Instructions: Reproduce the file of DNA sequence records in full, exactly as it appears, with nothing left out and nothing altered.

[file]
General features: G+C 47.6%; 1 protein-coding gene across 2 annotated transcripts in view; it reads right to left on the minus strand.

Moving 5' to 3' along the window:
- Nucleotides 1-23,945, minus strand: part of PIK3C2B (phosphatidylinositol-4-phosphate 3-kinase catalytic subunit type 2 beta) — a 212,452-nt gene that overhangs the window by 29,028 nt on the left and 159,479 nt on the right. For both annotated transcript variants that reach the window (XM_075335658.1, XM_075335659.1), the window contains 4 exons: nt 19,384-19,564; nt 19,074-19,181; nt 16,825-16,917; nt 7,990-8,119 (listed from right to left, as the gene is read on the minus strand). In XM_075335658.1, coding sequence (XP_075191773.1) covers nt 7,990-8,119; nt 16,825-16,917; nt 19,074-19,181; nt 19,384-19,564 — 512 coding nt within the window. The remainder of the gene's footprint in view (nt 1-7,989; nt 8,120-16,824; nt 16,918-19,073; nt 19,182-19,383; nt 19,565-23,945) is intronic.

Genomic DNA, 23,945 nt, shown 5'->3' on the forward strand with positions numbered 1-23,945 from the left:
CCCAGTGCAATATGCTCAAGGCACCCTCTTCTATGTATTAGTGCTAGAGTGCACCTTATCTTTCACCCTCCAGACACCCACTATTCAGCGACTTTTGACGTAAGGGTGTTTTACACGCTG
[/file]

General features: G+C 47.6%; 1 protein-coding gene across 2 annotated transcripts in view; it reads right to left on the minus strand.

Moving 5' to 3' along the window:
- Nucleotides 1-23,945, minus strand: part of PIK3C2B (phosphatidylinositol-4-phosphate 3-kinase catalytic subunit type 2 beta) — a 212,452-nt gene that overhangs the window by 29,028 nt on the left and 159,479 nt on the right. For both annotated transcript variants that reach the window (XM_075335658.1, XM_075335659.1), the window contains 4 exons: nt 19,384-19,564; nt 19,074-19,181; nt 16,825-16,917; nt 7,990-8,119 (listed from right to left, as the gene is read on the minus strand). In XM_075335658.1, coding sequence (XP_075191773.1) covers nt 7,990-8,119; nt 16,825-16,917; nt 19,074-19,181; nt 19,384-19,564 — 512 coding nt within the window. The remainder of the gene's footprint in view (nt 1-7,989; nt 8,120-16,824; nt 16,918-19,073; nt 19,182-19,383; nt 19,565-23,945) is intronic.

Genomic DNA, 23,945 nt, shown 5'->3' on the forward strand with positions numbered 1-23,945 from the left:
CCCAGTGCAATATGCTCAAGGCACCCTCTTCTATGTATTAGTGCTAGAGTGCACCTTATCTTTCACCCTCCAGACACCCACTATTCAGCGACTTTTGACGTAAGGGTGTTTTACACGCTG